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dc.contributor.authorPinkham, Mark B
dc.contributor.authorSanghera, P
dc.contributor.authorWall, G
dc.contributor.authorDawson, B
dc.contributor.authorWhitfield, Gillian A
dc.date.accessioned2015-07-21T10:31:15Zen
dc.date.available2015-07-21T10:31:15Zen
dc.date.issued2015-06-25en
dc.identifier.citationNeurocognitive Effects Following Cranial Irradiation for Brain Metastases. 2015: Clin Oncolen
dc.identifier.issn1433-2981en
dc.identifier.pmid26119727en
dc.identifier.doi10.1016/j.clon.2015.06.005en
dc.identifier.urihttp://hdl.handle.net/10541/560768en
dc.description.abstractAbout 90% of patients with brain metastases have impaired neurocognitive function at diagnosis and up to two-thirds will show further declines within 2-6 months of whole brain radiotherapy. Distinguishing treatment effects from progressive disease can be challenging because the prognosis remains poor in many patients. Omitting whole brain radiotherapy after local therapy in good prognosis patients improves verbal memory at 4 months, but the effect of higher intracranial recurrence and salvage therapy rates on neurocognitive function beyond this time point is unknown. Hippocampal-sparing whole brain radiotherapy and postoperative stereotactic radiosurgery are investigational techniques intended to reduce toxicity. Here we describe the changes that can occur and review technological, pharmacological and practical approaches used to mitigate their effect in clinical practice.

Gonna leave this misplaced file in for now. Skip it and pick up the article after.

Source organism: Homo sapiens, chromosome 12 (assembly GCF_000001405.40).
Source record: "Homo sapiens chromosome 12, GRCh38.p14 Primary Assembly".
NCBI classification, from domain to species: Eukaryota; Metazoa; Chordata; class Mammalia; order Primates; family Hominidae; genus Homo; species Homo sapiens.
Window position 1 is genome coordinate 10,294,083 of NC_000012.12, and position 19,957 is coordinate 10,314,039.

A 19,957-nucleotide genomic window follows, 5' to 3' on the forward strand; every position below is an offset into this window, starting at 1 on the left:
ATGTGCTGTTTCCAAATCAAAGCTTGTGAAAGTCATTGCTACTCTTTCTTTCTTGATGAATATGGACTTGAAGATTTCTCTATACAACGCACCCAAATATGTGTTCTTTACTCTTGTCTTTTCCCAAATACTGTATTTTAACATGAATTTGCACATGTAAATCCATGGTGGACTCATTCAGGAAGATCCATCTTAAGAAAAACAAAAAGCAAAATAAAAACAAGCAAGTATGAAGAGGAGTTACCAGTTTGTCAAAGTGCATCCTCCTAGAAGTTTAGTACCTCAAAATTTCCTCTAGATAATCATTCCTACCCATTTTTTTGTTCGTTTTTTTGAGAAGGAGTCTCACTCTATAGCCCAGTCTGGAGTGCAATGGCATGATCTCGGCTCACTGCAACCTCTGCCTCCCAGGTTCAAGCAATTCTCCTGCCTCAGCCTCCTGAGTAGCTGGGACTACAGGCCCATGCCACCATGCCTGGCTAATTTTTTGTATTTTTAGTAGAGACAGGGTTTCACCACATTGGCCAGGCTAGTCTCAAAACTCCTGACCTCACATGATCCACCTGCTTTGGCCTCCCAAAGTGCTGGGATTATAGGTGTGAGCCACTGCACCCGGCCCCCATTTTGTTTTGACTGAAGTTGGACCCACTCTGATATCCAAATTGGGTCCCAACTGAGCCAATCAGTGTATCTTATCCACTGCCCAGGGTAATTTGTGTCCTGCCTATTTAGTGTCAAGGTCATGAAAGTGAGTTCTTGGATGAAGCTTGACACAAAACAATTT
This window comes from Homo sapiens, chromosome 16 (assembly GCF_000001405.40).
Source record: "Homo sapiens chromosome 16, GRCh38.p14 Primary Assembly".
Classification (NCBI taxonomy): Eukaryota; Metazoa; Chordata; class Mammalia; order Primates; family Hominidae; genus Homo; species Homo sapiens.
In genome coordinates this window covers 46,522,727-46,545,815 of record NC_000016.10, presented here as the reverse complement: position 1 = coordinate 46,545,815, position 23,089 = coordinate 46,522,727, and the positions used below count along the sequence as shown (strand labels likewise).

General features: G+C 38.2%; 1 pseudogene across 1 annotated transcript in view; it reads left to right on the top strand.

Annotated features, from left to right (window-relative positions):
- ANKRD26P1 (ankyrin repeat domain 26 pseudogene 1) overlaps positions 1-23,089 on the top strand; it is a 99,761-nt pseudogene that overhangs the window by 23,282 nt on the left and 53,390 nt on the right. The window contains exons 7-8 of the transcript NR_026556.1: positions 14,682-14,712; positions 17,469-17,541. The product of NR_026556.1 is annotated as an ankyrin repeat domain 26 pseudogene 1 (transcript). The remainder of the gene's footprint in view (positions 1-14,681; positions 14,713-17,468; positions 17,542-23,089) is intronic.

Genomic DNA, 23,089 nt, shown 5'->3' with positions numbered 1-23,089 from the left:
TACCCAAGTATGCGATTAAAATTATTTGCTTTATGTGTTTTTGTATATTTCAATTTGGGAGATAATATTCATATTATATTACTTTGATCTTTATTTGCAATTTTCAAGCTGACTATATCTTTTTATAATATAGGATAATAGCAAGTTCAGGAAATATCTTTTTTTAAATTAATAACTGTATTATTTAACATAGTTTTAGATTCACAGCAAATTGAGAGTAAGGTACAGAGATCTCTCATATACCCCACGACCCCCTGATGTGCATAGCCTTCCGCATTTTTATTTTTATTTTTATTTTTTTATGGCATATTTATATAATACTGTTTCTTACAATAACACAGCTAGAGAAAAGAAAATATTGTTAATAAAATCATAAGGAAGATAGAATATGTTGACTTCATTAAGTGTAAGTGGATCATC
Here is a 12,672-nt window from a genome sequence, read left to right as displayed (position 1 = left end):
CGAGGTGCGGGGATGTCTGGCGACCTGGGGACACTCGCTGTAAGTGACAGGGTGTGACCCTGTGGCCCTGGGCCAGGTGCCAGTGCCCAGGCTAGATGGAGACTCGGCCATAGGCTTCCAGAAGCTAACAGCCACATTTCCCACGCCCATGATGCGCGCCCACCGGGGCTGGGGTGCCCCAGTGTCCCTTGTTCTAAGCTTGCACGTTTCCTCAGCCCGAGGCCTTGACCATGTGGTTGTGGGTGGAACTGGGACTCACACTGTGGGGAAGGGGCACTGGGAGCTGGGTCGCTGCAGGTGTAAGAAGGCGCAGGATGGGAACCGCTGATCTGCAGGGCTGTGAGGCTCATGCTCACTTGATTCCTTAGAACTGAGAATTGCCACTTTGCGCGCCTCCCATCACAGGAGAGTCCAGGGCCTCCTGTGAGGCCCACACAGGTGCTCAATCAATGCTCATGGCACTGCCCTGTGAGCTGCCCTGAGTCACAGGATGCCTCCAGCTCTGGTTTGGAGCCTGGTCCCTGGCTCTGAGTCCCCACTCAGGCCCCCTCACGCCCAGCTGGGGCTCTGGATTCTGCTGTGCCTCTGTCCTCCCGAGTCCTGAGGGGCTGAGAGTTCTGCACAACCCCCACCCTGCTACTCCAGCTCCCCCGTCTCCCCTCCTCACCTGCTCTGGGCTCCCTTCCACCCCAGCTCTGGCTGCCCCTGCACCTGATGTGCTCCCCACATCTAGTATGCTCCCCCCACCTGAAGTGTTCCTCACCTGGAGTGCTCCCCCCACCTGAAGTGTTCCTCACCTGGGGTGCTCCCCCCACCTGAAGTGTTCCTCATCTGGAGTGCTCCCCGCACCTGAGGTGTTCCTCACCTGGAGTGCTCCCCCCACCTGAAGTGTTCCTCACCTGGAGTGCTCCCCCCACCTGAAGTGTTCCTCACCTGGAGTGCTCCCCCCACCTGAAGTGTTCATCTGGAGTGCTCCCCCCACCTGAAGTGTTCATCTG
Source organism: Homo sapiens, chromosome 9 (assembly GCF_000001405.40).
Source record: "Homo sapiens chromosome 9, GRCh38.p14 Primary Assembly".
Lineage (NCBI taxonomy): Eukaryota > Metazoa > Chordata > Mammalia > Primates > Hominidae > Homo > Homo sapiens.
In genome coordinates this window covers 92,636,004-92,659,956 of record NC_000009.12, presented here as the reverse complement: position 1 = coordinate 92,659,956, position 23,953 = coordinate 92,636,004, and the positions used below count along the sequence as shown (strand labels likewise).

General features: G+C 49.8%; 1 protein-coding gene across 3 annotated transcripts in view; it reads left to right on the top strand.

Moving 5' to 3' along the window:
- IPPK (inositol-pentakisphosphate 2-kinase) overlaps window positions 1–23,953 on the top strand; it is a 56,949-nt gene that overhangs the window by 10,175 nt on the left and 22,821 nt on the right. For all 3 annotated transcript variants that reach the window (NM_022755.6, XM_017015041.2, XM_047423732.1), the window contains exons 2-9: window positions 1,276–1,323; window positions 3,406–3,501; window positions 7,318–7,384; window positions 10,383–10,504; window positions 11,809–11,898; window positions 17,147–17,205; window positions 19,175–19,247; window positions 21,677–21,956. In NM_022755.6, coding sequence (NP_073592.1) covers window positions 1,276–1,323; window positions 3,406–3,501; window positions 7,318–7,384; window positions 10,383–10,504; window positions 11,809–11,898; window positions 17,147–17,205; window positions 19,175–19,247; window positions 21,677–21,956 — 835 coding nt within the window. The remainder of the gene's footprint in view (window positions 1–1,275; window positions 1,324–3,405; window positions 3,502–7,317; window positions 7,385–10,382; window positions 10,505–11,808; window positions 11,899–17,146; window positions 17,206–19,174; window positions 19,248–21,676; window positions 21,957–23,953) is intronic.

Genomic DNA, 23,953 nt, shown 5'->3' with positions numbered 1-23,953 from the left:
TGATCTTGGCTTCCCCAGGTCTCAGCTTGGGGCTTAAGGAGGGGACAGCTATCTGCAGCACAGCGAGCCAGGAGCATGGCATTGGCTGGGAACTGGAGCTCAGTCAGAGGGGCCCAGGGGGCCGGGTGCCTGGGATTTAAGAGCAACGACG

dc.languageENGen
dc.language.isoenen
dc.rightsArchived with thanks to Clinical oncology (Royal College of Radiologists (Great Britain))en
dc.titleNeurocognitive Effects Following Cranial Irradiation for Brain Metastases.en
dc.typeArticleen
dc.contributor.departmentClinical Oncology, The University of Manchester, Manchester Cancer Research Centre, Manchester Academic Health Science Centreen
dc.identifier.journalClinical Oncologyen
html.description.abstractAbout 90% of patients with brain metastases have impaired neurocognitive function at diagnosis and up to two-thirds will show further declines within 2-6 months of whole brain radiotherapy. Distinguishing treatment effects from progressive disease can be challenging because the prognosis remains poor in many patients. Omitting whole brain radiotherapy after local therapy in good prognosis patients improves verbal memory at 4 months, but the effect of higher intracranial recurrence and salvage therapy rates on neurocognitive function beyond this time point is unknown. Hippocampal-sparing whole brain radiotherapy and postoperative stereotactic radiosurgery are investigational techniques intended to reduce toxicity. Here we describe the changes that can occur and review technological, pharmacological and practical approaches used to mitigate their effect in clinical practice.


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